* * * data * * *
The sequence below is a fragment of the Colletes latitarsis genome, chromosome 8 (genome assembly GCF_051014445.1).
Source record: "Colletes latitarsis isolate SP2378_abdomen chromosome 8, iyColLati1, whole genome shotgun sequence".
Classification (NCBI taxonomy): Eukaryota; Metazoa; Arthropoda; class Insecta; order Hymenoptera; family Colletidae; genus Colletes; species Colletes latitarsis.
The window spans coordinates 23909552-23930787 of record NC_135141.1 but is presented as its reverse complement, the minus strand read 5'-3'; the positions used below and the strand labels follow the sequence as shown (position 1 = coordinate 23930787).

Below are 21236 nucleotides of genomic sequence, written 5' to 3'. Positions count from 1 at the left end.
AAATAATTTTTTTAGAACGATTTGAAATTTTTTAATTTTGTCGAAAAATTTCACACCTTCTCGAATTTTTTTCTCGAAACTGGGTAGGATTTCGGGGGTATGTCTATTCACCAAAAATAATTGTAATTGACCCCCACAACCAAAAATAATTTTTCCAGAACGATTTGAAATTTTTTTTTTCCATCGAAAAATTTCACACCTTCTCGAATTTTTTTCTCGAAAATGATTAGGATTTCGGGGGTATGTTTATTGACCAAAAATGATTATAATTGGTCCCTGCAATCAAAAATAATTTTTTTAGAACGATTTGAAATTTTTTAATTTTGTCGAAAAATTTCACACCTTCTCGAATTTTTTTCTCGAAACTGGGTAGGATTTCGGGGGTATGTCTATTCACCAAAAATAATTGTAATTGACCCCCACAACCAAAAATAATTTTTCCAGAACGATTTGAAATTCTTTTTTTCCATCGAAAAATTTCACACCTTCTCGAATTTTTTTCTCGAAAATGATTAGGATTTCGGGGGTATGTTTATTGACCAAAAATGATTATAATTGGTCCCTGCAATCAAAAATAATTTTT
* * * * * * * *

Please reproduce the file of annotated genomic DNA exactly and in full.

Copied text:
The sequence below is a fragment of the Colletes latitarsis genome, chromosome 8 (genome assembly GCF_051014445.1).
Source record: "Colletes latitarsis isolate SP2378_abdomen chromosome 8, iyColLati1, whole genome shotgun sequence".
Classification (NCBI taxonomy): Eukaryota; Metazoa; Arthropoda; class Insecta; order Hymenoptera; family Colletidae; genus Colletes; species Colletes latitarsis.
The window spans coordinates 23909552-23930787 of record NC_135141.1 but is presented as its reverse complement, the minus strand read 5'-3'; the positions used below and the strand labels follow the sequence as shown (position 1 = coordinate 23930787).

Below are 21236 nucleotides of genomic sequence, written 5' to 3'. Positions count from 1 at the left end.
AAATAATTTTTTTAGAACGATTTGAAATTTTTTAATTTTGTCGAAAAATTTCACACCTTCTCGAATTTTTTTCTCGAAACTGGGTAGGATTTCGGGGGTATGTCTATTCACCAAAAATAATTGTAATTGACCCCCACAACCAAAAATAATTTTTCCAGAACGATTTGAAATTTTTTTTTTCCATCGAAAAATTTCACACCTTCTCGAATTTTTTTCTCGAAAATGATTAGGATTTCGGGGGTATGTTTATTGACCAAAAATGATTATAATTGGTCCCTGCAATCAAAAATAATTTTTTTAGAACGATTTGAAATTTTTTAATTTTGTCGAAAAATTTCACACCTTCTCGAATTTTTTTCTCGAAACTGGGTAGGATTTCGGGGGTATGTCTATTCACCAAAAATAATTGTAATTGACCCCCACAACCAAAAATAATTTTTCCAGAACGATTTGAAATTCTTTTTTTCCATCGAAAAATTTCACACCTTCTCGAATTTTTTTCTCGAAAATGATTAGGATTTCGGGGGTATGTTTATTGACCAAAAATGATTATAATTGGTCCCTGCAATCAAAAATAATTTTT